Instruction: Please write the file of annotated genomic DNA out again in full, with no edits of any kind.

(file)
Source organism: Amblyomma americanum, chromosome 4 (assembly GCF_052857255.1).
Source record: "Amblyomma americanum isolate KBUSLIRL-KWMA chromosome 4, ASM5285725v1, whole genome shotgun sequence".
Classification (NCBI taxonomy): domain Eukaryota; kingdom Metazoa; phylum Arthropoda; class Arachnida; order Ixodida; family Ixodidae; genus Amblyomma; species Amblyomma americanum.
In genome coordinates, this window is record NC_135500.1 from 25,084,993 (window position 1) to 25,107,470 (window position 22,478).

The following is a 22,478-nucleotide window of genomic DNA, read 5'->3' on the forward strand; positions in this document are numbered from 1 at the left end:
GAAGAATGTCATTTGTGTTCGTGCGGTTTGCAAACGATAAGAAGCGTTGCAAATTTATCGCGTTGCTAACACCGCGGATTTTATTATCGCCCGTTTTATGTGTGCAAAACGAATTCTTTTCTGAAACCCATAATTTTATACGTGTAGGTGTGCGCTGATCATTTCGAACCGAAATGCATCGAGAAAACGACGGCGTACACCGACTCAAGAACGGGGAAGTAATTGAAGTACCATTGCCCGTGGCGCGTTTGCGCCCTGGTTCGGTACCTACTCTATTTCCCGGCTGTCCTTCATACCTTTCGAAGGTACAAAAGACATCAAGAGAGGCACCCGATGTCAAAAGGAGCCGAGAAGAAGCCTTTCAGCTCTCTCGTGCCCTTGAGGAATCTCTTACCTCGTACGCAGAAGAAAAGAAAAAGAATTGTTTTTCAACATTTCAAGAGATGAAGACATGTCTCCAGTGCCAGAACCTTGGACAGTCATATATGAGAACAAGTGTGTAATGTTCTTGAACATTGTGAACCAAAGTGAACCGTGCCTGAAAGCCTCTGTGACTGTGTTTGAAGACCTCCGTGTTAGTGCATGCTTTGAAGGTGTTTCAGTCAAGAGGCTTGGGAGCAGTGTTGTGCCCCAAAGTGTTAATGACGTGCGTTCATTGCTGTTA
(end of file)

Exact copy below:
Source organism: Amblyomma americanum, chromosome 4 (assembly GCF_052857255.1).
Source record: "Amblyomma americanum isolate KBUSLIRL-KWMA chromosome 4, ASM5285725v1, whole genome shotgun sequence".
Classification (NCBI taxonomy): domain Eukaryota; kingdom Metazoa; phylum Arthropoda; class Arachnida; order Ixodida; family Ixodidae; genus Amblyomma; species Amblyomma americanum.
In genome coordinates, this window is record NC_135500.1 from 25,084,993 (window position 1) to 25,107,470 (window position 22,478).

The following is a 22,478-nucleotide window of genomic DNA, read 5'->3' on the forward strand; positions in this document are numbered from 1 at the left end:
GAAGAATGTCATTTGTGTTCGTGCGGTTTGCAAACGATAAGAAGCGTTGCAAATTTATCGCGTTGCTAACACCGCGGATTTTATTATCGCCCGTTTTATGTGTGCAAAACGAATTCTTTTCTGAAACCCATAATTTTATACGTGTAGGTGTGCGCTGATCATTTCGAACCGAAATGCATCGAGAAAACGACGGCGTACACCGACTCAAGAACGGGGAAGTAATTGAAGTACCATTGCCCGTGGCGCGTTTGCGCCCTGGTTCGGTACCTACTCTATTTCCCGGCTGTCCTTCATACCTTTCGAAGGTACAAAAGACATCAAGAGAGGCACCCGATGTCAAAAGGAGCCGAGAAGAAGCCTTTCAGCTCTCTCGTGCCCTTGAGGAATCTCTTACCTCGTACGCAGAAGAAAAGAAAAAGAATTGTTTTTCAACATTTCAAGAGATGAAGACATGTCTCCAGTGCCAGAACCTTGGACAGTCATATATGAGAACAAGTGTGTAATGTTCTTGAACATTGTGAACCAAAGTGAACCGTGCCTGAAAGCCTCTGTGACTGTGTTTGAAGACCTCCGTGTTAGTGCATGCTTTGAAGGTGTTTCAGTCAAGAGGCTTGGGAGCAGTGTTGTGCCCCAAAGTGTTAATGACGTGCGTTCATTGCTGTTA